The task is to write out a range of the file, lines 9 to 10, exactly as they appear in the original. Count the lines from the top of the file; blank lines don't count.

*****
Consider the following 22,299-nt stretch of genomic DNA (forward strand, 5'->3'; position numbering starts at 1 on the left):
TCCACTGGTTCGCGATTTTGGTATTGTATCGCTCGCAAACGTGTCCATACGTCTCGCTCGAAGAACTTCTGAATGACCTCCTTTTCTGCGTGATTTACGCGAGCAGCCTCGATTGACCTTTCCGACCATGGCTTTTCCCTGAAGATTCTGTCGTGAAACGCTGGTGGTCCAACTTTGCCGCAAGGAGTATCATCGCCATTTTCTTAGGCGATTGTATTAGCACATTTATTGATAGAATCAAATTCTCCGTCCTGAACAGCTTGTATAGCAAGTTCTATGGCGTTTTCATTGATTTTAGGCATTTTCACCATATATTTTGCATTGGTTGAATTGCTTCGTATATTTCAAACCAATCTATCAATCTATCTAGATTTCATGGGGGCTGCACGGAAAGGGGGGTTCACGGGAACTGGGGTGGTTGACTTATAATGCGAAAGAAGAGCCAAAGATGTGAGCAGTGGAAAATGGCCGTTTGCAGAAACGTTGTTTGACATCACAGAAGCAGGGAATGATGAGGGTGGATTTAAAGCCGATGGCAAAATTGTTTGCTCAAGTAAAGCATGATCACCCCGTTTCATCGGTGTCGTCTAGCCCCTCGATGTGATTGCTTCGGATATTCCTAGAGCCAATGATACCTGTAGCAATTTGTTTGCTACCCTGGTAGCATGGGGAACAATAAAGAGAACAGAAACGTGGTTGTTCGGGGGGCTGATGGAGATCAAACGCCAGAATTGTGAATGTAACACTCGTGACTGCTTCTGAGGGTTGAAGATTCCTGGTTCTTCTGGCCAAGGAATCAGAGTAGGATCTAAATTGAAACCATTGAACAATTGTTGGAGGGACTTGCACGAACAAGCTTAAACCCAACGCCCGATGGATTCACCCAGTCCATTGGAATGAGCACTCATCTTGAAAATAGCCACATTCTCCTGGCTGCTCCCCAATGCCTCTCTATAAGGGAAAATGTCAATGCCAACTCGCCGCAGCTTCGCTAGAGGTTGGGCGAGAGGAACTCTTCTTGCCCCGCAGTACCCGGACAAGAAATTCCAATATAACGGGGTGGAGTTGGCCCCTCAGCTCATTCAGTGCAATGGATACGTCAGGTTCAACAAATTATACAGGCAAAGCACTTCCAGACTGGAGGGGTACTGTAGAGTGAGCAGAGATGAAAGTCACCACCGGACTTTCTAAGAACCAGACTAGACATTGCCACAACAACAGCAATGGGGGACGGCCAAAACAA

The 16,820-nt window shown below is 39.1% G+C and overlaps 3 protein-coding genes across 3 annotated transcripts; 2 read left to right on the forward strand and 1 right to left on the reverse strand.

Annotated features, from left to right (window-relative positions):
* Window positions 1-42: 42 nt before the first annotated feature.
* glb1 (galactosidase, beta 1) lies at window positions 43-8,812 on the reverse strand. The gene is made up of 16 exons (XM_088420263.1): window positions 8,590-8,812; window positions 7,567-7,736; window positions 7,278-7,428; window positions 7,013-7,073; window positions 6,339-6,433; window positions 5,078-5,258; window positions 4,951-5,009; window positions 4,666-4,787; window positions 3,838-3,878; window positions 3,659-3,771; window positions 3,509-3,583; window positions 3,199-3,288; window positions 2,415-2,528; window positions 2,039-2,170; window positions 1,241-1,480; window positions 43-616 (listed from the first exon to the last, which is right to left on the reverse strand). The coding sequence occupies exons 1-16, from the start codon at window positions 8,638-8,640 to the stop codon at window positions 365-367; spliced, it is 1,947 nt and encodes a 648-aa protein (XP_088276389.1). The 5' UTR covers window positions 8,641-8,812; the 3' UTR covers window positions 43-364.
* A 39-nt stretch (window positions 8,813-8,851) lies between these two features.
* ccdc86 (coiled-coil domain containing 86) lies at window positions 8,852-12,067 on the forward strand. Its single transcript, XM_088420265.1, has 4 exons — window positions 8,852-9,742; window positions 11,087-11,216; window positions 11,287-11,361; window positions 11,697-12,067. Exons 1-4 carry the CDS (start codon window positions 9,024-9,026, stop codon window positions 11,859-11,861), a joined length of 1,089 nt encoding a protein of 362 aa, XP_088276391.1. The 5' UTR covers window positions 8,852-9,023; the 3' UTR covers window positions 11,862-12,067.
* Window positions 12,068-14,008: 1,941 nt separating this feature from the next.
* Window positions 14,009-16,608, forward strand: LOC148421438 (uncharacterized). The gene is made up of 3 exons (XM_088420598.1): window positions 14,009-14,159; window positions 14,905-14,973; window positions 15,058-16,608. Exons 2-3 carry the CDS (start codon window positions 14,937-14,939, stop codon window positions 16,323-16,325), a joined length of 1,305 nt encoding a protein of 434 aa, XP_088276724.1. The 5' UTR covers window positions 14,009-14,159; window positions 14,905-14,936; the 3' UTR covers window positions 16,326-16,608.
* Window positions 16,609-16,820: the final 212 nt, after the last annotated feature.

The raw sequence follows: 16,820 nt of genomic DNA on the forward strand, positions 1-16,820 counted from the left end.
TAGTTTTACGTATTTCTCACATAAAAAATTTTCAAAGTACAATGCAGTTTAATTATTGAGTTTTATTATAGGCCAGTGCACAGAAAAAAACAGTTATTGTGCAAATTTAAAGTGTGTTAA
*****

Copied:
* Window positions 12,068-14,008: 1,941 nt separating this feature from the next.
* Window positions 14,009-16,608, forward strand: LOC148421438 (uncharacterized). The gene is made up of 3 exons (XM_088420598.1): window positions 14,009-14,159; window positions 14,905-14,973; window positions 15,058-16,608. Exons 2-3 carry the CDS (start codon window positions 14,937-14,939, stop codon window positions 16,323-16,325), a joined length of 1,305 nt encoding a protein of 434 aa, XP_088276724.1. The 5' UTR covers window positions 14,009-14,159; window positions 14,905-14,936; the 3' UTR covers window positions 16,326-16,608.